McLeod joined MarketAxess last September from the buy side. He had previously been head of fixed income and foreign exchange trading at Investec Asset Management.
He told Markets Media: “The problem for the buy side is that a lot of liquidity has moved from the big banks post-2008, noticeably shifting into the inventories of regional and local emerging market participants. More and more buy-side clients have therefore begun to partner with MarketAxess, as our Open Trading platform gives them easy access to this fragmented liquidity.”
Open Trading is MarketAxess’ all-to-all trading model which allows multiple parties in a network to come together to trade, rather than the traditional model of only banks supplying liquidity to the buy side.
“We strongly believe that it’s possible to add thousands more clients to Open Trading in the next decade so there is huge growth potential,” added McLeod.
Kevin McPartland, head of research for market structure and technology at consultancy Greenwich Associates, estimated in a report last year that 15% of emerging market hard currency bond trading in US dollars or euros on MarketAxess is through the Open Trading platform.
He was the author of Greenwich’s study, Emerging Market Bond Traders Embrace E-Trading, which found that 70% of US investors are trading emerging market fixed income products electronically, amounting to 14% of the notional volume traded.
“US investors favor MarketAxess here, which is not surprising, given they are the market share leader in US investment grade and high-yield bonds,” McPartland added. “The top dealers trading on the emerging market platforms differ little from the top dealers in emerging market bonds overall, with Barclays, Jefferies and JP Morgan the most used electronic counterparties by the US investors in our study.”
The research showed that nearly one third of asset managers and half of the hedge funds in the US expect their volumes in emerging markets fixed income to increase in the coming year and at least 70% of those investors will execute some trades electronically.
McPartland wrote: “Technology is increasing the flow of information, removing the language hurdle and connecting disparate brokers and investors from all over the world, allowing trades to consummate that only a few years ago would have been too expensive, if not impossible, to get done.”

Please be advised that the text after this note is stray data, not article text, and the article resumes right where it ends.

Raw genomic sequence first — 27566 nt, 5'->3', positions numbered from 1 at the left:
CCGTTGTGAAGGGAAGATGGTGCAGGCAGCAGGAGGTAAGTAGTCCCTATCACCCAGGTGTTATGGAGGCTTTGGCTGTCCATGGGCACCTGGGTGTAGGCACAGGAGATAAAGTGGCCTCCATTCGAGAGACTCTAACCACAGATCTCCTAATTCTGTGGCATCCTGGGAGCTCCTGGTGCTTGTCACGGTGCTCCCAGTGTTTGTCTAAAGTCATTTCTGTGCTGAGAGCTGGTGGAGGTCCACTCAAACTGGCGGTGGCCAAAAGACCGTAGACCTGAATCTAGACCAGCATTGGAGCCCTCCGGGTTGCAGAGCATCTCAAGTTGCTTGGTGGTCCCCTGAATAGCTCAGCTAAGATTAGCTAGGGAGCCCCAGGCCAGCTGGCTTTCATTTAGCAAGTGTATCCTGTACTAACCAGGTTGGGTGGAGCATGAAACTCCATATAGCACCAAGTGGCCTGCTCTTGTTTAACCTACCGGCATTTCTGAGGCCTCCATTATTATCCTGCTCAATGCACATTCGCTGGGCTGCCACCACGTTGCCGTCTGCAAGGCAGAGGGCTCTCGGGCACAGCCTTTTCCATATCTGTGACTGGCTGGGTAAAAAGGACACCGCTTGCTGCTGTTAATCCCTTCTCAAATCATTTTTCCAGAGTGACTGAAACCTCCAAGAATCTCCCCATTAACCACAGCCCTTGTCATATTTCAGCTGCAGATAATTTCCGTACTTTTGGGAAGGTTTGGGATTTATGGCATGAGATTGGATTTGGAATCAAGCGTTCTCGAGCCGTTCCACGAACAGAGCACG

McLeod continued that MarketAxess currently covers all emerging markets hard currency sovereign and corporate bonds.
“Rollout to 26 emerging market local currency debt countries on Open Trading started in 2018, with Poland and South Africa, and we expect three more countries will debut by the end of this quarter,” said McLeod.
Local currency trading has become an increasing proportion of MarketAxess’ overall emerging markets volumes. Last November MarketAxess said local currency trading represented approximately 30% of emerging market activity in the third quarter of 2018.
McLeod added that priorities in emerging markets are to expand Open Trading to more local markets; roll out automated execution features for emerging market products and to improve block trading by making “request for market” (RFM) more prominent.
Investors trading emerging market local currency bonds can use an RFM inquiry and receive two-way pricing, which allows them to trade in larger size. In November last year MarketAxess said more than $14.2bn (€12.4bn) had been traded via the RFM protocol in the year-to-date, up 78% from 2017.
“RFM volumes crept up in November and we have found that it is a very powerful protocol for trading in volatile markets – just like Open Trading itself,” said McLeod. “It is currently at the user’s discretion as to whether they use RFQ or RFM. We are currently considering analytics to guide users on how to gauge which protocol will help them fulfil their best execution obligations.”